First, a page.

In May of last year, we launched the first public PaySwarm system for developers. The system implemented the open standards-based, patent-and-royalty free, PaySwarm specifications that enable developers to perform Web Payments. We have learned quite a bit from that deployment, which resulted in core changes to the specification and developer website. Today, we are pleased to announce a new PaySwarm Alpha for developers. This is a public sandbox — a developer test ground — that implements some of the newest PaySwarm REST API features.
The OAuth Change
The biggest change was replacing the authentication mechanism that we were using for PaySwarm. We had implemented the system last year using the OAuth protocol only to find out that it made things more complicated than they need to be for the use cases that we were trying to cover. Some developers have asked why OAuth didn’t work for PaySwarm when it works for large sites like Facebook and Twitter. The core of the issue has to do with the scope of PaySwarm. Typically, developers that implement OAuth only need to perform secure API authorization. PaySwarm needs to perform secure API authorization as well as digital signatures on messages and data. The fundamental lesson that we learned last year was that if you need to support digital signatures, then you basically have a secure API authorization mechanism, and thus adding OAuth unnecessarily complicates the overall system.
The biggest problem we faced was that there was no digital-signature based API authorization standard for the Web. In fact, no standards-based Public Key Infrastructure system for the Web exists… so we created one called Web Keys. The Web Keys specification is still very much in the development phase, but the release today demonstrates that building such a system is feasible. Keep in mind that this mechanism is not a replacement for Transport Layer Security, which is used for most secure communication on the Web today, but is intended to be used along-side it in many cases.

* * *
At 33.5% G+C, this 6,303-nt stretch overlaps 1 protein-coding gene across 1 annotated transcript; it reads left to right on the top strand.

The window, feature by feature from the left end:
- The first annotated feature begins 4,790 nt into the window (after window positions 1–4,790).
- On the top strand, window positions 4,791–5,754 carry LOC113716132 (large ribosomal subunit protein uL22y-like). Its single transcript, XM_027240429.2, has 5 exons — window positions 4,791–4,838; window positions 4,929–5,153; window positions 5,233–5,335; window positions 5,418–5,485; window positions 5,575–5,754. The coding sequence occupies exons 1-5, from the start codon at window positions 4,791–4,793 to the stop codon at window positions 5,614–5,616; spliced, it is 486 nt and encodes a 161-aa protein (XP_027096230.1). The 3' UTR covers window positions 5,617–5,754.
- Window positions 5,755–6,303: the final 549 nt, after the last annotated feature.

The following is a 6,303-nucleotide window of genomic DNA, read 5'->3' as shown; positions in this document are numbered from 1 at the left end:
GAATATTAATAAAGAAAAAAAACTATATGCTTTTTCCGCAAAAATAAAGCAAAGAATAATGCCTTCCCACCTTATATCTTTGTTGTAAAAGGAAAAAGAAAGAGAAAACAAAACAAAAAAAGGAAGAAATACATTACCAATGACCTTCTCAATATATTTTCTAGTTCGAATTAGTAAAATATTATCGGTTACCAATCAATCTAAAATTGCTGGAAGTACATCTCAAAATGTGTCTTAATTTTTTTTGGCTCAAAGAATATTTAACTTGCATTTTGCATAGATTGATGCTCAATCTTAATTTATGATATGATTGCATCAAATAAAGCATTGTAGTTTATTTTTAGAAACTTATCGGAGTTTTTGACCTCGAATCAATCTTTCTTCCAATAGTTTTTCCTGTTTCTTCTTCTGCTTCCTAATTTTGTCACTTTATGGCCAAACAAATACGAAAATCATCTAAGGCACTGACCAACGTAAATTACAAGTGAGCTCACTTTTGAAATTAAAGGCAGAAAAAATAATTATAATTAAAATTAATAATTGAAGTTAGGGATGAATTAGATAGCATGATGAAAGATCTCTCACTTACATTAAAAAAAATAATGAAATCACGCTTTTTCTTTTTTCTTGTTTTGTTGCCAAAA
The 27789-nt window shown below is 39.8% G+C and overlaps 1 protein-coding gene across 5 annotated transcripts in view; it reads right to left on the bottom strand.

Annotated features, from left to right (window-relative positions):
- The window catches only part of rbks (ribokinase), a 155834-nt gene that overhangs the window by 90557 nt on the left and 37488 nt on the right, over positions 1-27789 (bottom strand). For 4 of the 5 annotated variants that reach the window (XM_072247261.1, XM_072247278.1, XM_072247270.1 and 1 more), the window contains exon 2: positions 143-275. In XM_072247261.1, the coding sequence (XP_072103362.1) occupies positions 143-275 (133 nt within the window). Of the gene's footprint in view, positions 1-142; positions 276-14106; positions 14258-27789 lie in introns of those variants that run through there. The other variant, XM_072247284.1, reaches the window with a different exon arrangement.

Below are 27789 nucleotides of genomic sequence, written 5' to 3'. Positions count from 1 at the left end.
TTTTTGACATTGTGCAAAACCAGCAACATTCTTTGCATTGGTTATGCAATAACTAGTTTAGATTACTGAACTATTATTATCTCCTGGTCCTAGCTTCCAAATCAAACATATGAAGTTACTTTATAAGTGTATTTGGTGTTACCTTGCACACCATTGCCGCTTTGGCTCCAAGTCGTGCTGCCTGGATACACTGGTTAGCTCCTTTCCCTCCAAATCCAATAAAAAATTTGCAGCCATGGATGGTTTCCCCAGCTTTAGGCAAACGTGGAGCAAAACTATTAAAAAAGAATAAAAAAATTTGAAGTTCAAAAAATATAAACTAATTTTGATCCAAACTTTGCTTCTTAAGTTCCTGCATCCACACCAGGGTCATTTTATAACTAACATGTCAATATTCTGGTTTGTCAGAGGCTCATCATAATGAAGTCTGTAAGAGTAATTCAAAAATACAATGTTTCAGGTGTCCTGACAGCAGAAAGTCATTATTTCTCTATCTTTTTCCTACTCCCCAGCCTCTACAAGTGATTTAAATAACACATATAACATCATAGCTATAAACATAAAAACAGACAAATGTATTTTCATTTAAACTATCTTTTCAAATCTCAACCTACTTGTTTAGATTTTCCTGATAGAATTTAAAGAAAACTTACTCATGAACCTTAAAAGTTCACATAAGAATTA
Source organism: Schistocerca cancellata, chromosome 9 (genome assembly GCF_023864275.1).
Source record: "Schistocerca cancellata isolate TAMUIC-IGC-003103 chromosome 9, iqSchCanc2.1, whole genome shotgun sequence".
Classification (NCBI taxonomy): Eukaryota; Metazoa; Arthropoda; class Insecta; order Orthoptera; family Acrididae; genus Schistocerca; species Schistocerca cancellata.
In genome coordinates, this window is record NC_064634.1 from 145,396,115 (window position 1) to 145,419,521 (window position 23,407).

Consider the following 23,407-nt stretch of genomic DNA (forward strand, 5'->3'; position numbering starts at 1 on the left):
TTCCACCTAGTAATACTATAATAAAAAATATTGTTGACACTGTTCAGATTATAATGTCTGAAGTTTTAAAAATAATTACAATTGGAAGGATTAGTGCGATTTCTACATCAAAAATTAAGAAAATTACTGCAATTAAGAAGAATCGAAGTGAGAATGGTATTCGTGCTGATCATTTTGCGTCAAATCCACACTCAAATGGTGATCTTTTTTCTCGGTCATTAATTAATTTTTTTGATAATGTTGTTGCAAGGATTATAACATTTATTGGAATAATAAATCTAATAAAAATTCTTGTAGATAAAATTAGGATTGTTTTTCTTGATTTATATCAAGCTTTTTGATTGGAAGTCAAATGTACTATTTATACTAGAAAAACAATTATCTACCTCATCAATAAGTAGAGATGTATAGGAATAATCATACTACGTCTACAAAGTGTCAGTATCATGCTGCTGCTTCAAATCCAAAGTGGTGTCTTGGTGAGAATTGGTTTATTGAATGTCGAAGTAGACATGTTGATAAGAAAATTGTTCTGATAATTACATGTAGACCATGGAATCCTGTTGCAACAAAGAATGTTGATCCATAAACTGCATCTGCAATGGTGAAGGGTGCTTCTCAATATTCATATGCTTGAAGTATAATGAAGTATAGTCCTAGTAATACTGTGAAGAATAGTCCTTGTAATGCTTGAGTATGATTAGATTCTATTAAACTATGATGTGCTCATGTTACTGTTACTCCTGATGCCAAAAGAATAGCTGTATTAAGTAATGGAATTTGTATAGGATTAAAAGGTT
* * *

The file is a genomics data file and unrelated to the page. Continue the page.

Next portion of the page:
As anticipated, the switch to Web Keys made the entire system simpler. There was a reduction in complexity for the WordPress PaySwarm plugin as well as the PaySwarm Authority software.
The Front-end Change
Trying It Out
Give the new PaySwarm Alpha a spin and tell us what you think about it. Once you get an account, try the WordPress PaySwarm demo. If you had an account from before, your login information hasn’t changed and you can still use the same profile and password that you did back then. We automatically deposit $10 (sorry, it’s fake money for now) into your account so that you don’t have to go through the deposit process before trying out the demo.
We will be discussing the next steps on the Web Payments mailing list, so if you would like to keep up to date with what is going on with PaySwarm, you might want to join the list.